Treat Me as a Human First - Annals of Internal Medicine: Fresh Look Blog


Wednesday, June 21, 2023

Treat Me as a Human First

At 6:45 a.m., I began my one-week inpatient service as an attending hospitalist at an academic medical center. While reviewing the sign-out from the previous hospitalist, I was stunned to discover that a 32-year-old man with no prior medical history had had 3 cardiac arrests in the past week. Before these events, the patient had undergone tracheostomy tube placement due to complications from COVID-19 and was recommended to have regular suctioning. The patient declined to have suction, and it appeared that the reason for the multiple cardiac arrests was respiratory failure in light of mucous plugging. To prevent the possibility of another cardiac arrest, I made it a priority to begin my morning rounds with this patient.

During our conversation, I emphasized the importance of scheduled suctioning of the patient’s tracheal tube to prevent further cardiac arrests. Although he smiled, he did not address it. I then spoke with the patient’s duty nurse and the charge nurse to determine the reason for the patient’s refusal of tracheal tube suctioning. Both nurses informed me that they offer suctioning to the patient as ordered in the electronic medical record, but the patient refuses almost every shift. Further conversation with the nurses revealed that the patient’s mother is very involved in his care. I contacted the patient’s mother and requested her assistance in explaining to the patient the critical importance of regular tracheal suctioning to prevent further cardiac arrest. The patient’s mother informed me that the patient felt disrespected as nobody was addressing him as “Mr.” before his name. I asked her if this was the reason why he was refusing the tracheal suction, and she confirmed that it was. Armed with this vital information, I promptly reminded the nurse and charge nurse of the unit that the patient prefers to be addressed as “Mr.” before his name.

The following morning, I spoke with his nurse to remind them of the patient’s preference for being addressed as “Mr.” During my rounds the next day , I discovered that the patient had allowed the nurses to suction his tracheal tube. For the rest of my week in service, there were no further instances of cardiac arrest. In my sign-out to the next attending hospitalist, I emphasized the importance of the patient’s preference and how it had contributed to preventing recurrent cardiac arrest.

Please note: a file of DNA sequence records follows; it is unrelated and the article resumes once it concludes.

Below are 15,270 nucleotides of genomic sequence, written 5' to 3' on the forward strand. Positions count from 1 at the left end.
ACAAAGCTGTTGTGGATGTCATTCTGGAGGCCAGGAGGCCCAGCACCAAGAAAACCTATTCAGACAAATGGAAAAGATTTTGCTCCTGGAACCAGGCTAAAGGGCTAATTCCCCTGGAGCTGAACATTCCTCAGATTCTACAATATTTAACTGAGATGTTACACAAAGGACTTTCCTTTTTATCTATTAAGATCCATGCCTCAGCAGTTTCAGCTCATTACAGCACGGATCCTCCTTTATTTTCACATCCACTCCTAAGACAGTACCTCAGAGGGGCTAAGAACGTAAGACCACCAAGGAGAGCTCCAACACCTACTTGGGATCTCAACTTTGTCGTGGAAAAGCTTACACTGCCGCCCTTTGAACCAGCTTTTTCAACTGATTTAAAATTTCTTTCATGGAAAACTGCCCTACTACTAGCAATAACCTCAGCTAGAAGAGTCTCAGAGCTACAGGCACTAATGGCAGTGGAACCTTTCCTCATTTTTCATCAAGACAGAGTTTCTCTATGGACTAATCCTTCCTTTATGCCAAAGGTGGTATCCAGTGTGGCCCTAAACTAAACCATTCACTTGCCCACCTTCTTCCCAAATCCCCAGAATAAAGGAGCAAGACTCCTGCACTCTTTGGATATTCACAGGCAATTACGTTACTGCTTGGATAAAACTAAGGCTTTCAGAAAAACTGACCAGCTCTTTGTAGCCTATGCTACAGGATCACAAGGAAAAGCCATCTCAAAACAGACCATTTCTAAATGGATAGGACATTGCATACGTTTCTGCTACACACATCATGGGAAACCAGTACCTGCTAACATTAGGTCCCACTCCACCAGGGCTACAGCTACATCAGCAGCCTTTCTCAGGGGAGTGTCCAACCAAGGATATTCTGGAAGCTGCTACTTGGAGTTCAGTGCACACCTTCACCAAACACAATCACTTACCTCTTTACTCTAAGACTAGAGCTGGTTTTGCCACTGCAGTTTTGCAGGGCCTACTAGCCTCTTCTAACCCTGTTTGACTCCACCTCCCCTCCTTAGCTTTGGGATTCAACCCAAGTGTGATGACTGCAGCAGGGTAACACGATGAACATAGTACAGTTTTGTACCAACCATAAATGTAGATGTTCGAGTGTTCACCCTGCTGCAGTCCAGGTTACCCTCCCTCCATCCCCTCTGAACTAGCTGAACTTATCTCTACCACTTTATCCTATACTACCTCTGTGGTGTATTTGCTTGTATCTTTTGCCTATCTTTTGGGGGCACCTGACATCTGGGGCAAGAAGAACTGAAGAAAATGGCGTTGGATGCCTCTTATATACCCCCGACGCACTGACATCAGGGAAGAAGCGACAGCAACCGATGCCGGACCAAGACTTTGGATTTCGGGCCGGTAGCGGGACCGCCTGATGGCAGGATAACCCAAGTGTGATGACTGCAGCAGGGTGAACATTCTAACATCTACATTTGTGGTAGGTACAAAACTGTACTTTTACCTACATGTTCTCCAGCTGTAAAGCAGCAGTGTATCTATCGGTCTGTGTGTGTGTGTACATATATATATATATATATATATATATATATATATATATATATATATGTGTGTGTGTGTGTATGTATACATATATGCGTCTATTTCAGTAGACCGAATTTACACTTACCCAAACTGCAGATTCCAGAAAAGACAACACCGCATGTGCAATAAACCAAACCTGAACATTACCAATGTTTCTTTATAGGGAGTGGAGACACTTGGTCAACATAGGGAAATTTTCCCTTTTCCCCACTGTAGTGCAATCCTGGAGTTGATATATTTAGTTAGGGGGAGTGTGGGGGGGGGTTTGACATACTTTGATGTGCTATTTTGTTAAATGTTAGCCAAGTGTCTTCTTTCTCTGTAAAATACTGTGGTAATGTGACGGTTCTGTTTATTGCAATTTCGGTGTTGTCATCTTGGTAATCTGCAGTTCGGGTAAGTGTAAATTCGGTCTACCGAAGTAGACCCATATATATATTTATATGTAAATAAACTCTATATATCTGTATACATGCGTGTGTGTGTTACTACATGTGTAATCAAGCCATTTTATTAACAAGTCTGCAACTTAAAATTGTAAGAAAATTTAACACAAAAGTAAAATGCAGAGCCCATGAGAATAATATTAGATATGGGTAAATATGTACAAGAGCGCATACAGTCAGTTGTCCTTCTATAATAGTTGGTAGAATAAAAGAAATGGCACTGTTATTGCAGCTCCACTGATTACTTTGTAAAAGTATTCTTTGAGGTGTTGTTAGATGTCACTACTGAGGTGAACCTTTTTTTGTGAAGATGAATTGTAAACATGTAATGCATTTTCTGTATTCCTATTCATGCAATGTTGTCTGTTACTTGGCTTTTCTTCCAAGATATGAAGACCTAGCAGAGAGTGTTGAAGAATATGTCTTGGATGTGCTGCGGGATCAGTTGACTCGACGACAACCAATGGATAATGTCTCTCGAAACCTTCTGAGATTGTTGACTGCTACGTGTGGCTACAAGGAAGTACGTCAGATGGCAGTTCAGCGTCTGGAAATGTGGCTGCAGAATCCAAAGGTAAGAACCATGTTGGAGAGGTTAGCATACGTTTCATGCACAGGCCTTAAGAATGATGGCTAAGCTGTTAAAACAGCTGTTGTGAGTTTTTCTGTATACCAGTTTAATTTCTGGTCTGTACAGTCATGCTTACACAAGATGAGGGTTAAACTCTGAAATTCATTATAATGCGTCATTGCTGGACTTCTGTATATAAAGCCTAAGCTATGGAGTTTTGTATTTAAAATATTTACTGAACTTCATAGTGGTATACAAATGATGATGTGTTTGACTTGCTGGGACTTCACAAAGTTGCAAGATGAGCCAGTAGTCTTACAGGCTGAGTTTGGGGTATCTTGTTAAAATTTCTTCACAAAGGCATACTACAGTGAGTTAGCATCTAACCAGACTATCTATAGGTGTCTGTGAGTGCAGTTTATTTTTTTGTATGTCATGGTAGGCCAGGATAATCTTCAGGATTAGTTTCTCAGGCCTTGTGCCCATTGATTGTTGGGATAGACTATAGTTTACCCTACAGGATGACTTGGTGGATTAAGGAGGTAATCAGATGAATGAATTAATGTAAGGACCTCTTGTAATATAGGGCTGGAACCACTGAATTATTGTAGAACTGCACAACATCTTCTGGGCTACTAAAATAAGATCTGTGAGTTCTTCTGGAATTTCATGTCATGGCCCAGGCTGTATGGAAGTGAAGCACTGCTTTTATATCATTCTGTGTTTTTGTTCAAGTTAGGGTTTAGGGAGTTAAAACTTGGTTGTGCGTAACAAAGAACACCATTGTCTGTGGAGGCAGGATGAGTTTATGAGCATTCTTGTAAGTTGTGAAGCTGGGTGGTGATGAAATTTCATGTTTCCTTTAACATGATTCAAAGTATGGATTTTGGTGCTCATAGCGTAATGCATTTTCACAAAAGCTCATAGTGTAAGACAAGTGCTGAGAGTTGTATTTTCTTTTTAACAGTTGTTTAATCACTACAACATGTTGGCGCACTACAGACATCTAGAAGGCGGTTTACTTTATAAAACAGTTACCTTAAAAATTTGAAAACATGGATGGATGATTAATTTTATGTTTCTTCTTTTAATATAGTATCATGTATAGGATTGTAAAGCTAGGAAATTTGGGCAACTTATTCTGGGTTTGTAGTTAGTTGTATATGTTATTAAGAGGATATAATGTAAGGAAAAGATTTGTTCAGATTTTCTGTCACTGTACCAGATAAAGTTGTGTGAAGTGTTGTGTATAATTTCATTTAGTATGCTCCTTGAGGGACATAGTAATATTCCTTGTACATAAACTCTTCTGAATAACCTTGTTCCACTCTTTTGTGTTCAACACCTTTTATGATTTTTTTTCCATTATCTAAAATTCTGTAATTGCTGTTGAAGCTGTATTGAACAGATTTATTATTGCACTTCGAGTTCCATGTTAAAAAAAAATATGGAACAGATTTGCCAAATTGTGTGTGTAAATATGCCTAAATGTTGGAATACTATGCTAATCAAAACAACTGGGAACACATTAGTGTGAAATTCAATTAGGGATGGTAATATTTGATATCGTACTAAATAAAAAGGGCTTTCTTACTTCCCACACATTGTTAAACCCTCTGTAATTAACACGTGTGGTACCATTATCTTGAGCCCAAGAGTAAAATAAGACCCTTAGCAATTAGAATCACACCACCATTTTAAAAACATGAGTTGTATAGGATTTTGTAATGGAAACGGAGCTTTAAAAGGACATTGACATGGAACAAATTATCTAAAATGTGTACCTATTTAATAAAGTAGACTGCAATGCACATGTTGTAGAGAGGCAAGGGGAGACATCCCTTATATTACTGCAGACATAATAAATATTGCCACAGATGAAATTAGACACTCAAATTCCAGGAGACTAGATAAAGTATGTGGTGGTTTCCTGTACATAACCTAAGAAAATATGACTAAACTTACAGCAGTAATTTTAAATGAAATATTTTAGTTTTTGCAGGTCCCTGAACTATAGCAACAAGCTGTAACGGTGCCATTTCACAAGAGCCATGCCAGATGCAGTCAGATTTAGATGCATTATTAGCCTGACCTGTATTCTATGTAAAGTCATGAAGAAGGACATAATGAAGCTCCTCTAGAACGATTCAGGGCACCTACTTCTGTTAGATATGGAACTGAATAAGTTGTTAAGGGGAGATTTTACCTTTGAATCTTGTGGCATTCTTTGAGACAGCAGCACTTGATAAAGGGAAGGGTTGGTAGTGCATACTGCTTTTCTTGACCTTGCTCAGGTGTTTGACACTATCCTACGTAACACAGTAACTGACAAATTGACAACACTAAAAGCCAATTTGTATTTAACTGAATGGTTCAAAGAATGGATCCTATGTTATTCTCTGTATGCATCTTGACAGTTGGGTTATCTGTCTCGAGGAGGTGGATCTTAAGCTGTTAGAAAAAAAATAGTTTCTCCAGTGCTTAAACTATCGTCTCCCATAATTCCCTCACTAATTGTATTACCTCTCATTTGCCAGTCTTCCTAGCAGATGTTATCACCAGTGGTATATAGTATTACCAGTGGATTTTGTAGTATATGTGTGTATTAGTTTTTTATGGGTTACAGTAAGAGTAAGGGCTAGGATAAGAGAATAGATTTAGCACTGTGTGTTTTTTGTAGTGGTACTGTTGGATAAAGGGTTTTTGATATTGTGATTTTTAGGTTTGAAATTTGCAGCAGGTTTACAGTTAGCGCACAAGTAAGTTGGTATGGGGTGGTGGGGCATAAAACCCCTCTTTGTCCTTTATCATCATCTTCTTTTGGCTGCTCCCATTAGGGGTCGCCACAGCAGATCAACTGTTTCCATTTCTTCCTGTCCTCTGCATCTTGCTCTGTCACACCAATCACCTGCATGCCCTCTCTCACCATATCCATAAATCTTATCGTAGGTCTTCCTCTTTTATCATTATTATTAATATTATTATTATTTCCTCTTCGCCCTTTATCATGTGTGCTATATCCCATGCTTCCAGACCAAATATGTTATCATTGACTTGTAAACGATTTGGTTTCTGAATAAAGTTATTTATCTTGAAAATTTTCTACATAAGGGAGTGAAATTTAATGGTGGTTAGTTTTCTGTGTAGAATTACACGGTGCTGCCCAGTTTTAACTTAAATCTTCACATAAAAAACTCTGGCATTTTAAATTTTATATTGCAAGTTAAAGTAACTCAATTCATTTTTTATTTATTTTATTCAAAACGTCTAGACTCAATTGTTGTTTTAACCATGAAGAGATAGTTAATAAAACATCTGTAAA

Although I was initially taken aback upon discovering the reason behind the patient’s refusal of tracheal tube suctioning, his perception eventually made sense to me. The patient believed that he was not being addressed with the respect and dignity that he deserved, which was of utmost importance to him despite understanding the importance of tracheal tube suctioning. This eye-opening experience reminded me of the book If Disney Ran Your Hospital: 9½ Things You Would Do Differently. The book emphasizes the importance of how our patients evaluate their hospital experience based not only on the quality of care but also on the respect and dignity with which they are treated. Kneeland and Burden recently wrote in Annals of Internal Medicine  that it is essential to recognize that our patients’ thoughts, emotions, and overall well-being are influenced by each of our words and actions (1). There is a consistent positive correlation between patient experience and both patient safety and clinical effectiveness (2). Furthermore, patient experience is positively linked to health outcomes, including medication adherence and preventative care, such as the use of immunizations. It is also associated with use of health care resources, namely hospitalization and primary care visits. Therefore, it is incumbent on us as health care professionals to provide compassionate care that is respectful and empathetic to our patient’s needs, both verbal and nonverbal. Doing so will undoubtedly empower us to achieve higher hospital ratings and, most importantly, better patient care with patient satisfaction.


  1. Kneeland PP, Burden M. Web exclusives. Annals for Hospitalists inpatient notes - patient experience as a health care value domain in hospitals. Ann Intern Med. 2018;168:HO2-HO3. [PMID: 29554686] doi:10.7326/M18-0231
  2. Doyle C, Lennox L, Bell D. A systematic review of evidence on the links between patient experience and clinical safety and effectiveness. BMJ Open. 2013;3. [PMID: 23293244] doi:10.1136/bmjopen-2012-001570

1 comment:

  1. Thanks for this well-written article. Enjoyed reading it and shared with my medical students.


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